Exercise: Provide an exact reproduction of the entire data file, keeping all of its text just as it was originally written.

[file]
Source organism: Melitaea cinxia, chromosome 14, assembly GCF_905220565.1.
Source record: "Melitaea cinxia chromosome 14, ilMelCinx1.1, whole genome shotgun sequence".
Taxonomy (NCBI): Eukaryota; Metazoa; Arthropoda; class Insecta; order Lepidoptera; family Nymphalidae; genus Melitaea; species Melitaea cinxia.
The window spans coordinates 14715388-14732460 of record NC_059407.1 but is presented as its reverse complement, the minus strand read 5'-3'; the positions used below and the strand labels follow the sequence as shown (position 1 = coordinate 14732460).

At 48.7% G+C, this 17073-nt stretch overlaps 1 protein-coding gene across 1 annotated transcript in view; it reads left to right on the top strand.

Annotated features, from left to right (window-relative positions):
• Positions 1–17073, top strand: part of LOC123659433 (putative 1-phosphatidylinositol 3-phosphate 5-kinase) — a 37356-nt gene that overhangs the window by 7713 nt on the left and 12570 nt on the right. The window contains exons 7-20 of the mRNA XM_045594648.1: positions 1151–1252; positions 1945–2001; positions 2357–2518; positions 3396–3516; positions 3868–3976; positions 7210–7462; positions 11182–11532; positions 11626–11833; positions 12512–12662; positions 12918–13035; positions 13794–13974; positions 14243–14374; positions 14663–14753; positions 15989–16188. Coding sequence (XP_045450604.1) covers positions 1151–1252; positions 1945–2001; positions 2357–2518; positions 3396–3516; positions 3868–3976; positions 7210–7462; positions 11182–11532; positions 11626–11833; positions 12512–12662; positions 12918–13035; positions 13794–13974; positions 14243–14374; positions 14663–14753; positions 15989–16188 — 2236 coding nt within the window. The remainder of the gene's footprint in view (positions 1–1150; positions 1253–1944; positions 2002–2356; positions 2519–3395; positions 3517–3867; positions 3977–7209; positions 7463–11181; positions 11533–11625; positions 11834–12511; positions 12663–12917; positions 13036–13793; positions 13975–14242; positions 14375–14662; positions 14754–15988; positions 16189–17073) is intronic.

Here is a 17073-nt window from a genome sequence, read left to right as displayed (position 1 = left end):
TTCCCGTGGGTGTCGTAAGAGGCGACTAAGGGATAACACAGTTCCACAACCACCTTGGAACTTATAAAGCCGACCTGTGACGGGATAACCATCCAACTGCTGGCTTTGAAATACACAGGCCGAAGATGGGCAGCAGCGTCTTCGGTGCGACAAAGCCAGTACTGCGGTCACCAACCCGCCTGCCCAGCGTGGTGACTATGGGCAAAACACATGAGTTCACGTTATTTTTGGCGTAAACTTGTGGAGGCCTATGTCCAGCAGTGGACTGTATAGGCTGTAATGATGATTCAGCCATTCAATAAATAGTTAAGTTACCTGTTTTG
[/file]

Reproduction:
Source organism: Melitaea cinxia, chromosome 14, assembly GCF_905220565.1.
Source record: "Melitaea cinxia chromosome 14, ilMelCinx1.1, whole genome shotgun sequence".
Taxonomy (NCBI): Eukaryota; Metazoa; Arthropoda; class Insecta; order Lepidoptera; family Nymphalidae; genus Melitaea; species Melitaea cinxia.
The window spans coordinates 14715388-14732460 of record NC_059407.1 but is presented as its reverse complement, the minus strand read 5'-3'; the positions used below and the strand labels follow the sequence as shown (position 1 = coordinate 14732460).

At 48.7% G+C, this 17073-nt stretch overlaps 1 protein-coding gene across 1 annotated transcript in view; it reads left to right on the top strand.

Annotated features, from left to right (window-relative positions):
• Positions 1–17073, top strand: part of LOC123659433 (putative 1-phosphatidylinositol 3-phosphate 5-kinase) — a 37356-nt gene that overhangs the window by 7713 nt on the left and 12570 nt on the right. The window contains exons 7-20 of the mRNA XM_045594648.1: positions 1151–1252; positions 1945–2001; positions 2357–2518; positions 3396–3516; positions 3868–3976; positions 7210–7462; positions 11182–11532; positions 11626–11833; positions 12512–12662; positions 12918–13035; positions 13794–13974; positions 14243–14374; positions 14663–14753; positions 15989–16188. Coding sequence (XP_045450604.1) covers positions 1151–1252; positions 1945–2001; positions 2357–2518; positions 3396–3516; positions 3868–3976; positions 7210–7462; positions 11182–11532; positions 11626–11833; positions 12512–12662; positions 12918–13035; positions 13794–13974; positions 14243–14374; positions 14663–14753; positions 15989–16188 — 2236 coding nt within the window. The remainder of the gene's footprint in view (positions 1–1150; positions 1253–1944; positions 2002–2356; positions 2519–3395; positions 3517–3867; positions 3977–7209; positions 7463–11181; positions 11533–11625; positions 11834–12511; positions 12663–12917; positions 13036–13793; positions 13975–14242; positions 14375–14662; positions 14754–15988; positions 16189–17073) is intronic.

Here is a 17073-nt window from a genome sequence, read left to right as displayed (position 1 = left end):
TTCCCGTGGGTGTCGTAAGAGGCGACTAAGGGATAACACAGTTCCACAACCACCTTGGAACTTATAAAGCCGACCTGTGACGGGATAACCATCCAACTGCTGGCTTTGAAATACACAGGCCGAAGATGGGCAGCAGCGTCTTCGGTGCGACAAAGCCAGTACTGCGGTCACCAACCCGCCTGCCCAGCGTGGTGACTATGGGCAAAACACATGAGTTCACGTTATTTTTGGCGTAAACTTGTGGAGGCCTATGTCCAGCAGTGGACTGTATAGGCTGTAATGATGATTCAGCCATTCAATAAATAGTTAAGTTACCTGTTTTG